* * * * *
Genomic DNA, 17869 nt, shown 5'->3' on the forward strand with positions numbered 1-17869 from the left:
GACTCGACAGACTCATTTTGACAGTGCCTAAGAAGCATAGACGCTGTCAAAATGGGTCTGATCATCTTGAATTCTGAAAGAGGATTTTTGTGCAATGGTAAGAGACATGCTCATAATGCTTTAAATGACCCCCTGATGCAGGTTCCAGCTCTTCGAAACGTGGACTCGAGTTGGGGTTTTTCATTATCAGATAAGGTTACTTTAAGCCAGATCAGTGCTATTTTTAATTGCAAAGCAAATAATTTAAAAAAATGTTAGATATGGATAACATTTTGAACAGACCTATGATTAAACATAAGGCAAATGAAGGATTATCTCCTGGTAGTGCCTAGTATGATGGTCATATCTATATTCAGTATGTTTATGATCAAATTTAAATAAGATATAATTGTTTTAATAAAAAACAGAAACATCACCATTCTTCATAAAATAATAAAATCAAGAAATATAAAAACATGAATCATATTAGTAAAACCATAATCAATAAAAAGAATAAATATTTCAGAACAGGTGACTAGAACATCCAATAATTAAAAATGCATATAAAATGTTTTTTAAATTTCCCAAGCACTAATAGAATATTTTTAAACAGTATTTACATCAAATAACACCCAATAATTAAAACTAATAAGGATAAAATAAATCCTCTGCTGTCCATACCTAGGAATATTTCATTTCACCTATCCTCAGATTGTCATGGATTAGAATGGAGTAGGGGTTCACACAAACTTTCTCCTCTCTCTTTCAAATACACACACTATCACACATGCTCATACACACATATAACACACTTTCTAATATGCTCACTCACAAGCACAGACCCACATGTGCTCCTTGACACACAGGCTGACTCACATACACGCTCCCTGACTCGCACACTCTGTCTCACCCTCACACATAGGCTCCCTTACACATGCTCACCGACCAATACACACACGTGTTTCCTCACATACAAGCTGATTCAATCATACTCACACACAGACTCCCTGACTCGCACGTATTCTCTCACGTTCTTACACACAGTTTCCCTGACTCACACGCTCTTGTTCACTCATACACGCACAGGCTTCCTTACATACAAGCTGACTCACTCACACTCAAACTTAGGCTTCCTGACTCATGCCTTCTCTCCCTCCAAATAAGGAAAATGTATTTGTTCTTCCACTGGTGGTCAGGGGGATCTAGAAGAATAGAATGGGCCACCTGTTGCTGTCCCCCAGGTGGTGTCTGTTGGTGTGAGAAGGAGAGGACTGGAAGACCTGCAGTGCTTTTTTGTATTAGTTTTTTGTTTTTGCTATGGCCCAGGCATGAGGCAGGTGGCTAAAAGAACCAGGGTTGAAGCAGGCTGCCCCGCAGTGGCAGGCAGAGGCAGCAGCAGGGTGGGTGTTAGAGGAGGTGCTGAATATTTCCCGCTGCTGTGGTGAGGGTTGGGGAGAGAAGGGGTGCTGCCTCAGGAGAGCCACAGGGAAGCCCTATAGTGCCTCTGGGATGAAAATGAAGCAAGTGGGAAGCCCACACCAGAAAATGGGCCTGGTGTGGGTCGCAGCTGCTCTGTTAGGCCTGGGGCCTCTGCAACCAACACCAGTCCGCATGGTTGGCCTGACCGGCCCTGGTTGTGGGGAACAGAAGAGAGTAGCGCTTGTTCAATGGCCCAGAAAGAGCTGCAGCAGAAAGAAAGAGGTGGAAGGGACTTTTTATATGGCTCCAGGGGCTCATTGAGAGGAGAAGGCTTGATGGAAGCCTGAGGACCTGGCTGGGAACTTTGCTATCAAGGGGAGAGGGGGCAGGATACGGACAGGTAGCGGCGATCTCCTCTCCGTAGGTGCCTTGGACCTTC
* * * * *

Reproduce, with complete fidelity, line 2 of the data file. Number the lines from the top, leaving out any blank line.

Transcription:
GACTCGACAGACTCATTTTGACAGTGCCTAAGAAGCATAGACGCTGTCAAAATGGGTCTGATCATCTTGAATTCTGAAAGAGGATTTTTGTGCAATGGTAAGAGACATGCTCATAATGCTTTAAATGACCCCCTGATGCAGGTTCCAGCTCTTCGAAACGTGGACTCGAGTTGGGGTTTTTCATTATCAGATAAGGTTACTTTAAGCCAGATCAGTGCTATTTTTAATTGCAAAGCAAATAATTTAAAAAAATGTTAGATATGGATAACATTTTGAACAGACCTATGATTAAACATAAGGCAAATGAAGGATTATCTCCTGGTAGTGCCTAGTATGATGGTCATATCTATATTCAGTATGTTTATGATCAAATTTAAATAAGATATAATTGTTTTAATAAAAAACAGAAACATCACCATTCTTCATAAAATAATAAAATCAAGAAATATAAAAACATGAATCATATTAGTAAAACCATAATCAATAAAAAGAATAAATATTTCAGAACAGGTGACTAGAACATCCAATAATTAAAAATGCATATAAAATGTTTTTTAAATTTCCCAAGCACTAATAGAATATTTTTAAACAGTATTTACATCAAATAACACCCAATAATTAAAACTAATAAGGATAAAATAAATCCTCTGCTGTCCATACCTAGGAATATTTCATTTCACCTATCCTCAGATTGTCATGGATTAGAATGGAGTAGGGGTTCACACAAACTTTCTCCTCTCTCTTTCAAATACACACACTATCACACATGCTCATACACACATATAACACACTTTCTAATATGCTCACTCACAAGCACAGACCCACATGTGCTCCTTGACACACAGGCTGACTCACATACACGCTCCCTGACTCGCACACTCTGTCTCACCCTCACACATAGGCTCCCTTACACATGCTCACCGACCAATACACACACGTGTTTCCTCACATACAAGCTGATTCAATCATACTCACACACAGACTCCCTGACTCGCACGTATTCTCTCACGTTCTTACACACAGTTTCCCTGACTCACACGCTCTTGTTCACTCATACACGCACAGGCTTCCTTACATACAAGCTGACTCACTCACACTCAAACTTAGGCTTCCTGACTCATGCCTTCTCTCCCTCCAAATAAGGAAAATGTATTTGTTCTTCCACTGGTGGTCAGGGGGATCTAGAAGAATAGAATGGGCCACCTGTTGCTGTCCCCCAGGTGGTGTCTGTTGGTGTGAGAAGGAGAGGACTGGAAGACCTGCAGTGCTTTTTTGTATTAGTTTTTTGTTTTTGCTATGGCCCAGGCATGAGGCAGGTGGCTAAAAGAACCAGGGTTGAAGCAGGCTGCCCCGCAGTGGCAGGCAGAGGCAGCAGCAGGGTGGGTGTTAGAGGAGGTGCTGAATATTTCCCGCTGCTGTGGTGAGGGTTGGGGAGAGAAGGGGTGCTGCCTCAGGAGAGCCACAGGGAAGCCCTATAGTGCCTCTGGGATGAAAATGAAGCAAGTGGGAAGCCCACACCAGAAAATGGGCCTGGTGTGGGTCGCAGCTGCTCTGTTAGGCCTGGGGCCTCTGCAACCAACACCAGTCCGCATGGTTGGCCTGACCGGCCCTGGTTGTGGGGAACAGAAGAGAGTAGCGCTTGTTCAATGGCCCAGAAAGAGCTGCAGCAGAAAGAAAGAGGTGGAAGGGACTTTTTATATGGCTCCAGGGGCTCATTGAGAGGAGAAGGCTTGATGGAAGCCTGAGGACCTGGCTGGGAACTTTGCTATCAAGGGGAGAGGGGGCAGGATACGGACAGGTAGCGGCGATCTCCTCTCCGTAGGTGCCTTGGACCTTC